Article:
Name: Andres Campo
Occupation: Producer, DJ
Current release: Andres Campo's remix of “Mitad y Mitad” by Kase-O feat. Najwa is out now. Buy here.
If you enjoyed this interview with Andres Campo, visit his Facebook profile for the most recent updates and insights.
When did you start DJing - and what or who were your early passions and influences? What is it about music and/or sound that drew you to it?
I started very young, when I was only 14 years old. In Huesca my hometown, there was a big scene back in the day and it made it easier for me to get involved in electronic music.
I was of course influenced by the sound of that time which I experienced at venues including Colisuem, Florida 135, Baramban and Monegros desert festival. It was a good time, and also essential to my career then and now.
For most artists, originality is first preceded by a phase of learning and, often, emulating others. What was this like for you? How would you describe your own development as an artist and the transition towards your own voice? What is the relationship between copying, learning and your own creativity?
Well back when I started, there were no school to learn music and production near to me, but because of the town being small and home to so many DJs including Claudio, Javi Mar, Calle, Catalinas, Gaston, Ricardo and Jaime etc they were all a reference to me and my music. The clubs and festivals become like a school in a way.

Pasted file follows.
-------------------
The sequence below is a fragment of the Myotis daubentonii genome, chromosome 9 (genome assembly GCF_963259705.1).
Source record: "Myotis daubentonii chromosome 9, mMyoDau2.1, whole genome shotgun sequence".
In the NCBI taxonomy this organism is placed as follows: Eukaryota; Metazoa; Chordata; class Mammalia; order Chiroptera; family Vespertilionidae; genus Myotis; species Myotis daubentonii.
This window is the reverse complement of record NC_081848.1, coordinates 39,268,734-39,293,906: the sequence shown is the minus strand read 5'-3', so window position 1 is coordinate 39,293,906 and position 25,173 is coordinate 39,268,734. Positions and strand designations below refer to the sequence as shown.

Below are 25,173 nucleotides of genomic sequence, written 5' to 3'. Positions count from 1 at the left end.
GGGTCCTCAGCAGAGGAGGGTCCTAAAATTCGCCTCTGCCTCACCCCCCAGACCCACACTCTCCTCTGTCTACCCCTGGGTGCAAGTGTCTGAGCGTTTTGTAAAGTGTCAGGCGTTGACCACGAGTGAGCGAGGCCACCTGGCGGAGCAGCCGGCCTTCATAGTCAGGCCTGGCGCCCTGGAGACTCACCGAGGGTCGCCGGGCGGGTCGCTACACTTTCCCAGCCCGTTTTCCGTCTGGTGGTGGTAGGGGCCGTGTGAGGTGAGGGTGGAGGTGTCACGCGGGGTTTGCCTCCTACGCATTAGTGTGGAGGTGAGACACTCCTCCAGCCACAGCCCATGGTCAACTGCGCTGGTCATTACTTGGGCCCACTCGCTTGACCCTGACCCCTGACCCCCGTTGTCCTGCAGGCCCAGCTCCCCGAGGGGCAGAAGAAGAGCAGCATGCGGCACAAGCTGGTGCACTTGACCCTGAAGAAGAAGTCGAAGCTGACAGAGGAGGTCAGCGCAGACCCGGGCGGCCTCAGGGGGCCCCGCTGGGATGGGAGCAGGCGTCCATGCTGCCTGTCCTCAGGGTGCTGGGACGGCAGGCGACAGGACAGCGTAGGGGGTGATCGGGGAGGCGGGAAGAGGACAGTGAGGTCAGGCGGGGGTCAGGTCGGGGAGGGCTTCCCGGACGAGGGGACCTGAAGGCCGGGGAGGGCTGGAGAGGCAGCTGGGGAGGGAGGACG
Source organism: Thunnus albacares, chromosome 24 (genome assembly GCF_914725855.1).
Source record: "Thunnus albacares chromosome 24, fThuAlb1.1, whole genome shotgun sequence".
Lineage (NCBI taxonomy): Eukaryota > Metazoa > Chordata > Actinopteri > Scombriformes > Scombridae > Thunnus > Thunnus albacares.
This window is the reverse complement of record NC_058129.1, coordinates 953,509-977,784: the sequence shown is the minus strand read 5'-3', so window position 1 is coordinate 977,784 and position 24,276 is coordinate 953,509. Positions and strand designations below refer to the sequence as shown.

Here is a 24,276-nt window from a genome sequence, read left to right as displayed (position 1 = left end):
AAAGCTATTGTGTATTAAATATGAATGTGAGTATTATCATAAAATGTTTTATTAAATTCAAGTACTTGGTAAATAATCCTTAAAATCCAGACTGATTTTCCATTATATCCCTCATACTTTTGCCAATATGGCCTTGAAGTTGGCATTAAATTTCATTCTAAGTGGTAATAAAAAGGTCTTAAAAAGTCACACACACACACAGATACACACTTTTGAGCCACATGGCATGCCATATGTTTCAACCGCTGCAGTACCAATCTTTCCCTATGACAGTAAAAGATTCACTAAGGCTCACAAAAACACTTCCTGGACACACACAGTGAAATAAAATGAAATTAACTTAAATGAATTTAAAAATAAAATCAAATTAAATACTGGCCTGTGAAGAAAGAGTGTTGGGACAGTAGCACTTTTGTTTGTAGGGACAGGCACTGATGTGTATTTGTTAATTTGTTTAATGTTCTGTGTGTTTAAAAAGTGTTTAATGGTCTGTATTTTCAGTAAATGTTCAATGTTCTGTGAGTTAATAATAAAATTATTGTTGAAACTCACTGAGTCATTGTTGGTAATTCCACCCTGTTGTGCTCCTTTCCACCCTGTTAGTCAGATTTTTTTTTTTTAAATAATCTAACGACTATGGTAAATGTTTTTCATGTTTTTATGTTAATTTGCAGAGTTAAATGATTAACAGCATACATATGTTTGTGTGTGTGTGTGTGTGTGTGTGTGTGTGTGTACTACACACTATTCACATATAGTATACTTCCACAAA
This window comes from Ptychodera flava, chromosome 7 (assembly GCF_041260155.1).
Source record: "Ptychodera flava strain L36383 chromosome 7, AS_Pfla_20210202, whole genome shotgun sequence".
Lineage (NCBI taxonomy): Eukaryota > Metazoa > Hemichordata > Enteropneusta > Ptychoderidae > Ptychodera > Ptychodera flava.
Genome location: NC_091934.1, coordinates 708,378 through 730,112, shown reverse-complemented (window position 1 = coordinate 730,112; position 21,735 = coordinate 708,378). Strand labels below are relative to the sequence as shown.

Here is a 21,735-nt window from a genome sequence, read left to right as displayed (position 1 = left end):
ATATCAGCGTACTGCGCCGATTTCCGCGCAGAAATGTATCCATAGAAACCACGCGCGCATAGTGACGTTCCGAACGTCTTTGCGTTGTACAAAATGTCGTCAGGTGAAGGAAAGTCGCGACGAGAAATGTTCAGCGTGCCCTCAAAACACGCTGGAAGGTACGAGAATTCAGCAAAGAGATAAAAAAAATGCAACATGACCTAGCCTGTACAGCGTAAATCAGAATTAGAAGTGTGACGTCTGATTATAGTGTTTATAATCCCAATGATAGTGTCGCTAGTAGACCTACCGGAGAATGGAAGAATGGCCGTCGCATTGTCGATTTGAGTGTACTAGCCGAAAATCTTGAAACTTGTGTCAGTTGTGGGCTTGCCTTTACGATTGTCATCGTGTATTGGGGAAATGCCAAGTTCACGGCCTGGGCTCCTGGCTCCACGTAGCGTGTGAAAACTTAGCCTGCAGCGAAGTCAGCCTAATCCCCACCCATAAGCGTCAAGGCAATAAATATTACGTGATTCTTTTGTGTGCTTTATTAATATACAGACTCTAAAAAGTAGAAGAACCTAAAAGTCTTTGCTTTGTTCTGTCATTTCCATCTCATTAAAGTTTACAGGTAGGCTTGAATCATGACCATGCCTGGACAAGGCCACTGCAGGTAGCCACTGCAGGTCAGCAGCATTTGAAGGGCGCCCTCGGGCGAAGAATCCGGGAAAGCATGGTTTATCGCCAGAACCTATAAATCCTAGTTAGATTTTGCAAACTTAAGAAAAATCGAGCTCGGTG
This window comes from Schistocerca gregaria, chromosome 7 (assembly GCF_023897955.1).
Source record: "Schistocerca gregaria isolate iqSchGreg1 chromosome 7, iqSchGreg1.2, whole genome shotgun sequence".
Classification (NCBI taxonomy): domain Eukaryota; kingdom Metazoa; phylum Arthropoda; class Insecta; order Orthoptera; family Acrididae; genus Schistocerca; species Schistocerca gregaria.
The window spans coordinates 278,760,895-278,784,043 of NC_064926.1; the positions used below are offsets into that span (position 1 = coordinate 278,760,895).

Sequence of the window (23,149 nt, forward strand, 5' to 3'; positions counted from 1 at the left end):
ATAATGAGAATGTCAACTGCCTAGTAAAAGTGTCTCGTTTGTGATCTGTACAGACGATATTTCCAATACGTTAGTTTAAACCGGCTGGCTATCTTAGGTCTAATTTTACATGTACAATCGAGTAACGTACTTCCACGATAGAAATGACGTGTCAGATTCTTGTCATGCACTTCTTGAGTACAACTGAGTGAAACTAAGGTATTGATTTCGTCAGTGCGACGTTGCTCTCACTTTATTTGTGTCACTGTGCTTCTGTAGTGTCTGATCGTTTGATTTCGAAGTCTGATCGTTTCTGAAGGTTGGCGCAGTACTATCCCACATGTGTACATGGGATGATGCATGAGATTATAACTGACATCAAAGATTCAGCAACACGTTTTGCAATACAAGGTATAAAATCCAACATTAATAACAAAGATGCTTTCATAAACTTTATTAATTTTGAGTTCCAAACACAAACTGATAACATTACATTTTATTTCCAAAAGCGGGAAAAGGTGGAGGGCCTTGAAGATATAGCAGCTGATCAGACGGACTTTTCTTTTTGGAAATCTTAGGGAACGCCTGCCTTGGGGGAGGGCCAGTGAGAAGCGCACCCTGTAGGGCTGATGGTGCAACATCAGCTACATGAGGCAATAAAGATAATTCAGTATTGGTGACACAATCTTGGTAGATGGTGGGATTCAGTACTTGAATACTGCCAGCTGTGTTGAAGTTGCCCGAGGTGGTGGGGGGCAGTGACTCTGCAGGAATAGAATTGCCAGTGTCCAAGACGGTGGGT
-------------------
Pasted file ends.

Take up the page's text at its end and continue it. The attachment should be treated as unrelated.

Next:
I think it’s good to choose some artists to look up to, and learn about the sound that you like, but then you have to find your own way of doing this and making something which you love just as much. Your personality behind the decks and what you make in the studio, will never be the same as someone else, and that's what make you unique. All it takes is time and some self-confidence.
What were some of the main challenges and goals when starting out as a DJ and how have they changed over time? What is it about DJing, compared to, say, producing your own music, that makes it interesting for you?
At the start there were no goals, for me it was just fun and a passion project. I think that is the key sometimes, because then you do not expect everything. Just be present and avoid the anxiety of success. Producing came much later on for me, when I was learning on developing my sound.
It was hard to play the music I made then (at least for me). But if you love music, both playing and producing, then the happiness you feel when your own track is a mad sensation. When the dancefloor likes it - wow, it's the most rewarding feeling.
How would you define the job and describe the influence of the DJ? How are the experience and the music transformed through your work?